Syllabus academic year 2010/2011
(Created 2010-07-25.)
Credits: 24. Grading scale: UG. Cycle: A (Second Cycle). Main field: Architecture. Language of instruction: The course will be given in English on demand. Optional for: A4. Course coordinator: Professor Christer Malmström,, Architecture and Built Environment. Prerequisites: At least three years approved full time education at university level (or a Bachelor degree) in architecture, or equivalent. The course might be cancelled if the number of applicants is less than 10. Assessment: Passing the course requires that the project and the practical tasks assigned be completed satisfactorily, and also that one has attended class at least 80% of the time – including workshops, practical instruction, seminars and lectures. The student is also to prepare a portfolio of work carried out and to present it in a contest held at the end of the term. Written exams: 0. Further information: The course can be cancelled if fewer than 10 students elect it. Integration of the course with a course in environmental psychology or in structural or architecural design is possible.

The course aims to help the student apply the design methodology taken up in a more abstract way in earlier courses to the type of clearly defined and commercially oriented tasks taken up in architectural practice. The educational goal is to create continuity in the learning process through extending methodological insight attained earlier, applying it here at a project level involving greater difficulty and complexity of the design tasks, and greater need both of effective communication and of understanding the underlying theory. Thus, the aim is to combine what has been learned at a more purely academic level with the commercial realities with which the student will be confronted after completing his or her studies.

Knowledge and understanding
For a passing grade the student must

Skills and abilities
For a passing grade the student must

Judgement and approach
For a passing grade the student must

The architectural competition provides the student the opportunity for carrying out a clearly delimiuted architectual task in which, under the supervision of teachers likewise involved in the course, the student has the opportunity to carry out design experiments of advanced character with the aim of developing her/his knowledge of architectual design. This allows the student’s results to be assessed from separate standpoints. In part, they are evaluated in terms of the academic demands that instruction given within the framework of a project places on tasks carried out under conditions of competition. In part, they are also evaluated in a broader perspective, involving assessments made by independent experts, who evaluate it against the background of the competition’s aims and goals, independent of the Architectual School’s teachers or the architectual views of the School itself.

There are three areas of design dealt with in the course, distinguished from one another on the basis of the design methods and overall approach involved:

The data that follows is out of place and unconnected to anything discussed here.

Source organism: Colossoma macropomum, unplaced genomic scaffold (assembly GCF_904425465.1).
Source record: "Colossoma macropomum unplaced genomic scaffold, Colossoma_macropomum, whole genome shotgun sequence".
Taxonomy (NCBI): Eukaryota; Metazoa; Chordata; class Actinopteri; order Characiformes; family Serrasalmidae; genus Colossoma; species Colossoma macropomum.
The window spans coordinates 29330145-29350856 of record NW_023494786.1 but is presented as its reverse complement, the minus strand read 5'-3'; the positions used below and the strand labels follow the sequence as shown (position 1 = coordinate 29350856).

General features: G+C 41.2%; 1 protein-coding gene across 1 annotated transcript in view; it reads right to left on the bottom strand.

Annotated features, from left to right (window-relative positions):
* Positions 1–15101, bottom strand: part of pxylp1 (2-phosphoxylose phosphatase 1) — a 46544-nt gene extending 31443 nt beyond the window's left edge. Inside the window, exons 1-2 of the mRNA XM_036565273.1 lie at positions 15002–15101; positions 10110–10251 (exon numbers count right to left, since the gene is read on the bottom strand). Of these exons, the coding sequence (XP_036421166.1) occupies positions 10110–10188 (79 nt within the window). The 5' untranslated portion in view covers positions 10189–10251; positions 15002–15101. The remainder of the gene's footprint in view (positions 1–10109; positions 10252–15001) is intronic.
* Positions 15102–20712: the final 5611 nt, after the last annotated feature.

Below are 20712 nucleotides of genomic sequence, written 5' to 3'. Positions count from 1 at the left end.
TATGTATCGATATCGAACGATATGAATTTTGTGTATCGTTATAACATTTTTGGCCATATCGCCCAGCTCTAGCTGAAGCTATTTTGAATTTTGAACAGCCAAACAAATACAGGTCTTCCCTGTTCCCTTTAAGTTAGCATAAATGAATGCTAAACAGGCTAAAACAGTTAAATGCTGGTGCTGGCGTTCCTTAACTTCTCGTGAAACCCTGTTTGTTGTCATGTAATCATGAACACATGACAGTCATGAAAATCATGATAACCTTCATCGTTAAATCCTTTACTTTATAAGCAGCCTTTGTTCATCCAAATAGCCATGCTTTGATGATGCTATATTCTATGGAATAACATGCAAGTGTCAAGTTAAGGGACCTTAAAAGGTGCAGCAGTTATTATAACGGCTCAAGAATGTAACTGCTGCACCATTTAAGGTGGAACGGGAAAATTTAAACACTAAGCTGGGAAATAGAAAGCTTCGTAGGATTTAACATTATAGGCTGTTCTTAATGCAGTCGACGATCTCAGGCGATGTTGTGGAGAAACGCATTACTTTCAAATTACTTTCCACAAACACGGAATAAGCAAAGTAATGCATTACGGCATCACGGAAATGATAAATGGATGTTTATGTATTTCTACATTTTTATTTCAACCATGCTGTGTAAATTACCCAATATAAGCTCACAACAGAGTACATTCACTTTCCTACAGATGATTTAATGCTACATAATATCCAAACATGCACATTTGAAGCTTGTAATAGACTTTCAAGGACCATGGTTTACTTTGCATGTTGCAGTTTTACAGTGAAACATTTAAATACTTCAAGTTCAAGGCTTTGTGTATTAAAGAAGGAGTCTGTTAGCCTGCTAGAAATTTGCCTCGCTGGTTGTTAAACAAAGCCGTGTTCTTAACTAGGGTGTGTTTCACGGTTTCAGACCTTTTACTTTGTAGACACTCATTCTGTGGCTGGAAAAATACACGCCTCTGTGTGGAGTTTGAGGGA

Investigating how designs that have been conceived but have been deemed impossible to carry out can be developed in a manner allowing them to become reality, this being done in a manner allowing the quality of the design and the basic spatial relationships to be retained.

Realizing the importance of a process-oriented spatial design involving an integration between spatial considerations, technology in general, building technology, and the material considerations, together with methods concerned with coordinated planning, practical aspects of construction work, manufacturing processes, industialization procedures, access to energy and to various natural resources, and conservation of natural resources.

Utilizing nethodologies and theories concerning design, processes of various sorts, structures, and visual communication, as well as digitalization, as well as techniques for spatial simulation, together with analyzing in critical terms various theories and metodologies, historical matters, criticisms within the field of architecture, social relationships, cultural considerations and questions integration.


The basic teaching approach adopted here involves a series of workshops, lectures and seminars presented and led by a guest professor of international renown, the work students do being oriented to preparating them for the competitive program referred to. The invited guest professor is to initiate intensive and concentrated activities focused on ideas and questions of a sort in the center of interest at the world’s leading architectural schools today.

The aim is to study contemporary urban development and its relations to space, to the scales involved and to architectural objects, taking account of these three areas of design. A study tour to Paris that participants can take part in can provide those who take this trip considerable insight into the background to many urban phenomena, those to be noted there concerning in particular the complexity of a progressive urbanism during the 1800s and 1900s involving both architecture and city planning.

To be decided upon by the invited guest professor.